Interludes are the most versatile of the transition types, taking on many roles: a deep breath between torrents of extremity, a blast of fury to perk up the ears, a signal of impending transformation. Then there’s the Imperial Triumphant school of crazed experimentation. On Vile Luxury, their ode to the glitz and gangrene of New York, the song “Mother Machine” differs from the rest—leaving all vestiges of black metal (and structure) behind. What remains is the distilled experience of the city, told through free jazz. Thoughts of instruments and performance melt away as we’re immersed in the cacophony: drums become the sputtering of engines, and wilting brass echoes the multitude of voices in the air. With “Mother Machine,” the band encourages listeners to create their own mental images, just in time for their descent into “The Filth.”

Conclusions

There are plenty of safe ways to end an album, from an epic length closer to a last minute vocal vomit. A separate outro is more risky, potentially souring the overall impression by overstaying its welcome. However, when crafted carefully, they add finality, the sense of a complete work.Ego Intuo et Servo Te,” the conclusion to Quo Vadis‘s Defiant Imagination, avoids this problem with a runtime of less than a minute. This tiny track acts as a coda, laying the album to rest with gently plucked strings and a classical choir. The emotional weight of the preceding songs evaporates, granting catharsis that quickly slips away, leaving us wanting more.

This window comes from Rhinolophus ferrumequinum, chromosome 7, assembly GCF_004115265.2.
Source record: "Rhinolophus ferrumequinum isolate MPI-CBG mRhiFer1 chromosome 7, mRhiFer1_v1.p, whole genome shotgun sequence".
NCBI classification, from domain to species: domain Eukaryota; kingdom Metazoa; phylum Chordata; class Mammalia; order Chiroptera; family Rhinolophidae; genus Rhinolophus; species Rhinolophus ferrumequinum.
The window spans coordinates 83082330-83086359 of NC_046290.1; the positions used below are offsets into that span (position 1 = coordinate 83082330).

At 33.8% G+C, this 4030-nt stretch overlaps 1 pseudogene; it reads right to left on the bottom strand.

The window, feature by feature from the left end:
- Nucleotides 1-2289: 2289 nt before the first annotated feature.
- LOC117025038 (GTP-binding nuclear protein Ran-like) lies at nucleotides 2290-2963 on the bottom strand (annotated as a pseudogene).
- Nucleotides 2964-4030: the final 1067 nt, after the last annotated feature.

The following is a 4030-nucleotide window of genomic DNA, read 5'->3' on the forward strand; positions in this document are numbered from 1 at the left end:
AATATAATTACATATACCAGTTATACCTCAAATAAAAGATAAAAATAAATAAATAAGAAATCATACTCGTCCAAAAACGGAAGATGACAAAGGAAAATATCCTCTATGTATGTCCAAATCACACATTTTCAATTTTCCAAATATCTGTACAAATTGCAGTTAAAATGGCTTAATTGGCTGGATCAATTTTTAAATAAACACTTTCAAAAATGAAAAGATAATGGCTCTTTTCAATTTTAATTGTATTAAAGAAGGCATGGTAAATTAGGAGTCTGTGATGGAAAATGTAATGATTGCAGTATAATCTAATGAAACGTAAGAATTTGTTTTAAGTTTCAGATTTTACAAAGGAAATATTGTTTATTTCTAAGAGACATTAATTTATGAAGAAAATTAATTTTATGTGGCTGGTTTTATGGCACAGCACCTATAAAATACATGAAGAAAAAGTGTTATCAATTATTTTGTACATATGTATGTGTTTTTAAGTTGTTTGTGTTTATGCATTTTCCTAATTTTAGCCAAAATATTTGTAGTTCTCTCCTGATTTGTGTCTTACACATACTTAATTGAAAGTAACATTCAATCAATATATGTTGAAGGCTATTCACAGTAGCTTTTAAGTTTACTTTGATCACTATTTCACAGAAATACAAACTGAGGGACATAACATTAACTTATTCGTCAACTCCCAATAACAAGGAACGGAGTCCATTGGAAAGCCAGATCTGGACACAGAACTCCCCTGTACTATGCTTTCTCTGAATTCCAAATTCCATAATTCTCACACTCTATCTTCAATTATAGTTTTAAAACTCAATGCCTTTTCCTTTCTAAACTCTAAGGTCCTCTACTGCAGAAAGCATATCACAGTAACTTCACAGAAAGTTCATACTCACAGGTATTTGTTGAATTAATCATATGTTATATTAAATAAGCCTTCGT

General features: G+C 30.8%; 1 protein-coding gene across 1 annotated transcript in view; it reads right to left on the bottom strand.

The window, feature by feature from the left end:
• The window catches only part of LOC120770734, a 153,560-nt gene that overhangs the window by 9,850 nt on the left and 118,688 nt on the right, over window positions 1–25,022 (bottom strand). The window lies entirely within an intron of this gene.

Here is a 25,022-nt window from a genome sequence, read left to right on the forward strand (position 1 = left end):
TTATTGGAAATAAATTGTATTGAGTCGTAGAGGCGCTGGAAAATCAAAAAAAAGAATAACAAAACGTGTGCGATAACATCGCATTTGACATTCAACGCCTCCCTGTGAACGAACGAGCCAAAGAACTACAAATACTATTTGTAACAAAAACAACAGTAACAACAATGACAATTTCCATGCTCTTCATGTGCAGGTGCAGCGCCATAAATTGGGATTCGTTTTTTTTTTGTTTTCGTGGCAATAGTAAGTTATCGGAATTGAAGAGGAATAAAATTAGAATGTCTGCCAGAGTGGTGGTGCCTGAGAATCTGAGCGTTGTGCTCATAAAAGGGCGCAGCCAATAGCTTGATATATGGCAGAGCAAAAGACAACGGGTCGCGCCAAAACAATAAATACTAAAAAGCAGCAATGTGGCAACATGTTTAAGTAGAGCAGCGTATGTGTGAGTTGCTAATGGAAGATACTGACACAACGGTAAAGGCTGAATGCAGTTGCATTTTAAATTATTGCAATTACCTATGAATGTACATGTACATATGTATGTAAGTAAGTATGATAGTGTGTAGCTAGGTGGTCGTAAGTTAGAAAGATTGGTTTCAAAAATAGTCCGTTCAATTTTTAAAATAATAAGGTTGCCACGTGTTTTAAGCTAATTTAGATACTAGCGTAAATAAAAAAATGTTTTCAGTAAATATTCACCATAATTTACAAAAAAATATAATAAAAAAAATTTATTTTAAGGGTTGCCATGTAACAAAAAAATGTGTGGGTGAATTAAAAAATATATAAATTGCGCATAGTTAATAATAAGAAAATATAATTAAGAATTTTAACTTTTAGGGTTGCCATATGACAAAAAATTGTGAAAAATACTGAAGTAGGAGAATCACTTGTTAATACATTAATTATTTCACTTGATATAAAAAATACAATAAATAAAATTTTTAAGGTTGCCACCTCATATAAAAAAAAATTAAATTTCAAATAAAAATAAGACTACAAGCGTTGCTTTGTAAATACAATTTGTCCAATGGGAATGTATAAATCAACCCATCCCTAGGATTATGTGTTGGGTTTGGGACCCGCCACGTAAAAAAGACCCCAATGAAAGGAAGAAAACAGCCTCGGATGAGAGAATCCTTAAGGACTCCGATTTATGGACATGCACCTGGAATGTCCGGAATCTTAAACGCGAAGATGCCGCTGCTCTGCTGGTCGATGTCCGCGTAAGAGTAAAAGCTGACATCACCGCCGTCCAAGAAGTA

Now, feast upon the fav transition tracks of some of your Toilet boiz:

“Coil sets the emotional tone of Watershed. The plaintive melodies tell a tale of loss and sorrow and introduce listeners to the principal characters of the story; the acoustic hooks and stark atmosphere inject feelings of longing and foreboding into the genteel landscape in which the young protagonists dwell, and as the acoustic guitar of Coil fades into the crushing riffs of Heir Apparent, those feelings of loss and danger come to the forefront of the experience. Coil shapes the album, and without it we’d have no sense of the magnitude of the drama unfurling across the heavy tracks on the rest of the album. It’s a shame Opeth called it quits after this record.” —W.